One of the first things people say when they come to our home for the first time is,
“Wow, you have a lot of books!”
I can’t deny it. Almost every room in our house has a bookshelf (or two or three) stocked with books. There’s a saying that books are a window to the world. They’re also a window to my world, and here is a brief glimpse.
In the living room, you’ll find an oversized coffee table book filled with page after page of gorgeous photographs. The title is Morocco: Sahara to the Sea, the country where my husband and I have lived for the last twelve years. Our home is in the capital, Rabat, on the Atlantic coast. But we’ve also had a chance to visit many other places in the book: from the edge of the Sahara, to the High Atlas mountains, into the ancient city of Fez, and up to the Straits of Gibraltar.
You may be surprised to find books in our dining room. In fact, with bookcases on all four walls, the room might be more accurately called a library. Here we keep a wonderful collection of books from a retired Scottish woman. As soon as Noreen heard that our sea container en route to Morocco had been lost, (including all of our books), she packed up her books and gave them to us, bookcases and all. Her generosity was a great comfort to us as we faced the great loss. Even when our container was miraculously found a month later, she insisted we keep them. Continue reading / Leave a comment…
Even before I became a writer, I liked to imagine stories. As I girl, I’d re-enact scenes from movies (with myself always as the heroine of course). I especially loved the story of Cinderella because I too was a lonely girl who dreamed of becoming a princess.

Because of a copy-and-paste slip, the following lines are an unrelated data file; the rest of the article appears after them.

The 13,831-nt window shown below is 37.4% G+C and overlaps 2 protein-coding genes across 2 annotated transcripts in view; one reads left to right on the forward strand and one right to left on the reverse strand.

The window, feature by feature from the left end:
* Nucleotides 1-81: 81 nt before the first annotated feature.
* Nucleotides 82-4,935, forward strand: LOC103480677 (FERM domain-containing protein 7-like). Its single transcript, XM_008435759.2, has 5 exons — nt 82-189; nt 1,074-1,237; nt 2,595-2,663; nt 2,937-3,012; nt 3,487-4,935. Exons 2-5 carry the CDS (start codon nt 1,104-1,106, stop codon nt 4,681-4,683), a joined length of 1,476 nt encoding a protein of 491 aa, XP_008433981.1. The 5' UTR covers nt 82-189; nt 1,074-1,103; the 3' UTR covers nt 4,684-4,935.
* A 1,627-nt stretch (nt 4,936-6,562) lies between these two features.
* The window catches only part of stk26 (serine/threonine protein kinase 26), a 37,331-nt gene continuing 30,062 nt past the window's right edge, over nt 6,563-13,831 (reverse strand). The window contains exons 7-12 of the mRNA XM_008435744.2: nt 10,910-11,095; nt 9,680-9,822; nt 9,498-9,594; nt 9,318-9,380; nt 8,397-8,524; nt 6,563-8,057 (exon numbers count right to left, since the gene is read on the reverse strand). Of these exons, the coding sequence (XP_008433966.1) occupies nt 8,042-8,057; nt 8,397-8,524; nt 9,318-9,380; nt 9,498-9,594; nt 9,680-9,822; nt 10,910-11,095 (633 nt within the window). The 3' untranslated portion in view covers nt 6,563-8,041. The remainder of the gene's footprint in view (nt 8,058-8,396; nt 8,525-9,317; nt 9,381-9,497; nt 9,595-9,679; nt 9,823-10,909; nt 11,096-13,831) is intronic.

That was the spring-to-summer story I wanted to live when I grew up: a whirlwind courtship followed by lifelong bliss. One day I would meet a handsome prince who would be overtaken by my beauty and charm. We would fall in love and all my problems would vanish. After a big wedding celebration, we would walk into the sunset, and live happily ever after.
As I became older, I learned that other, less promising stories were sometimes told. The story of autumn was a tragedy where the initial delight of romance slowly declined to the verge of separation. Even worse was the winter story where a marriage died after a long despair.
But I was an optimist by nature, preferring sunshine to shadows. I was also someone who believed in the grace of God’s forgiveness. That seemed a surefire combination to make the happily-ever-after story come true in my life. And when I met my husband-to-be, we fell deeply in love and began a fairytale romance that seemed strong enough to last forever.
However our story didn’t end at the marriage altar. There were unexpected plot twists still to come. Soon after our wedding, the skirmishes that had flared up during our engagement erupted into a fierce battle. Continue reading / Leave a comment…